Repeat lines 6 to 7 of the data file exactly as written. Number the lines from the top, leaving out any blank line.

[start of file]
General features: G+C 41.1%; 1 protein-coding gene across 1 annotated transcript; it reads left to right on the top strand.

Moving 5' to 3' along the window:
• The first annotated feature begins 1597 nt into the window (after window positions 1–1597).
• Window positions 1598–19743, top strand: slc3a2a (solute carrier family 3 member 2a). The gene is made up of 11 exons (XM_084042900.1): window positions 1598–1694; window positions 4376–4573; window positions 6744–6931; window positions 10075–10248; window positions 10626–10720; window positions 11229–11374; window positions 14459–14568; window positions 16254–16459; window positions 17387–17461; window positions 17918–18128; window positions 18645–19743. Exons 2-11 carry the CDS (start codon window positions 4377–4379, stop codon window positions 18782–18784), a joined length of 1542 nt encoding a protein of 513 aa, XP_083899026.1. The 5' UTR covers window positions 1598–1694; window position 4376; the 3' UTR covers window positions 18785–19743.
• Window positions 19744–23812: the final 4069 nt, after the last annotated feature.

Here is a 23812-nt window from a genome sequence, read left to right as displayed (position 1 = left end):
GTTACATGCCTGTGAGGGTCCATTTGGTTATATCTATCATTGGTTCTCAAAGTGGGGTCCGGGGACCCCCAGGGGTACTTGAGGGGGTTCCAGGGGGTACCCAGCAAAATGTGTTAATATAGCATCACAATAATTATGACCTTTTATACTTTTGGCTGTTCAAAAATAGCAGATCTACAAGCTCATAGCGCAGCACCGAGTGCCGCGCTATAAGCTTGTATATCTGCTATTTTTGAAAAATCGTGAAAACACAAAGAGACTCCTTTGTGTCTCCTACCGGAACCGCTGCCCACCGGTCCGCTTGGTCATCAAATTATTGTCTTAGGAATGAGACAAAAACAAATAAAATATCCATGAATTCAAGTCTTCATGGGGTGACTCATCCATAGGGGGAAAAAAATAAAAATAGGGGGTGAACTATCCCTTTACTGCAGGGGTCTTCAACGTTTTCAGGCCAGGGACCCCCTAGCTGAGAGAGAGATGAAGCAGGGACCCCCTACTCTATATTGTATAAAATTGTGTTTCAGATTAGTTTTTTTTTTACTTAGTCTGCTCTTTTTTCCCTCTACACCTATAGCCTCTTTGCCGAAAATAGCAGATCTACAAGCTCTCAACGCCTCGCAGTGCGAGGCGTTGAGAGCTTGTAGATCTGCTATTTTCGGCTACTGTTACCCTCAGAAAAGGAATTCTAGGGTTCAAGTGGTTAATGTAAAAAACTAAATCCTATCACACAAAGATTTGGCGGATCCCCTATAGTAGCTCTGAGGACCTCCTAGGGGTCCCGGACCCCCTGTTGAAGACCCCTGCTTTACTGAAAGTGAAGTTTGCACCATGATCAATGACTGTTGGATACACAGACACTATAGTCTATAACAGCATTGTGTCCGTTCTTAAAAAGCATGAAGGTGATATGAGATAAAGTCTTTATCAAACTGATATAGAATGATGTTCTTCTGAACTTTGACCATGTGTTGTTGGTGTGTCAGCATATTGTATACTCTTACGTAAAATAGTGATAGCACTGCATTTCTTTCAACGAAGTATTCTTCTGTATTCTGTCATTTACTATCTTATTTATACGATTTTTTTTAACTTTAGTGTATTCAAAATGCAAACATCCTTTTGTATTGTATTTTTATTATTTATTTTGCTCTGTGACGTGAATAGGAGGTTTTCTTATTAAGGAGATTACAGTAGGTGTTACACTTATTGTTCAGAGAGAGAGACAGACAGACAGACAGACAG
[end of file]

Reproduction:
Here is a 23812-nt window from a genome sequence, read left to right as displayed (position 1 = left end):
GTTACATGCCTGTGAGGGTCCATTTGGTTATATCTATCATTGGTTCTCAAAGTGGGGTCCGGGGACCCCCAGGGGTACTTGAGGGGGTTCCAGGGGGTACCCAGCAAAATGTGTTAATATAGCATCACAATAATTATGACCTTTTATACTTTTGGCTGTTCAAAAATAGCAGATCTACAAGCTCATAGCGCAGCACCGAGTGCCGCGCTATAAGCTTGTATATCTGCTATTTTTGAAAAATCGTGAAAACACAAAGAGACTCCTTTGTGTCTCCTACCGGAACCGCTGCCCACCGGTCCGCTTGGTCATCAAATTATTGTCTTAGGAATGAGACAAAAACAAATAAAATATCCATGAATTCAAGTCTTCATGGGGTGACTCATCCATAGGGGGAAAAAAATAAAAATAGGGGGTGAACTATCCCTTTACTGCAGGGGTCTTCAACGTTTTCAGGCCAGGGACCCCCTAGCTGAGAGAGAGATGAAGCAGGGACCCCCTACTCTATATTGTATAAAATTGTGTTTCAGATTAGTTTTTTTTTTACTTAGTCTGCTCTTTTTTCCCTCTACACCTATAGCCTCTTTGCCGAAAATAGCAGATCTACAAGCTCTCAACGCCTCGCAGTGCGAGGCGTTGAGAGCTTGTAGATCTGCTATTTTCGGCTACTGTTACCCTCAGAAAAGGAATTCTAGGGTTCAAGTGGTTAATGTAAAAAACTAAATCCTATCACACAAAGATTTGGCGGATCCCCTATAGTAGCTCTGAGGACCTCCTAGGGGTCCCGGACCCCCTGTTGAAGACCCCTGCTTTACTGAAAGTGAAGTTTGCACCATGATCAATGACTGTTGGATACACAGACACTATAGTCTATAACAGCATTGTGTCCGTTCTTAAAAAGCATGAAGGTGATATGAGATAAAGTCTTTATCAAACTGATATAGAATGATGTTCTTCTGAACTTTGACCATGTGTTGTTGGTGTGTCAGCATATTGTATACTCTTACGTAAAATAGTGATAGCACTGCATTTCTTTCAACGAAGTATTCTTCTGTATTCTGTCATTTACTATCTTATTTATACGATTTTTTTTAACTTTAGTGTATTCAAAATGCAAACATCCTTTTGTATTGTATTTTTATTATTTATTTTGCTCTGTGACGTGAATAGGAGGTTTTCTTATTAAGGAGATTACAGTAGGTGTTACACTTATTGTTCAGAGAGAGAGACAGACAGACAGACAGACAG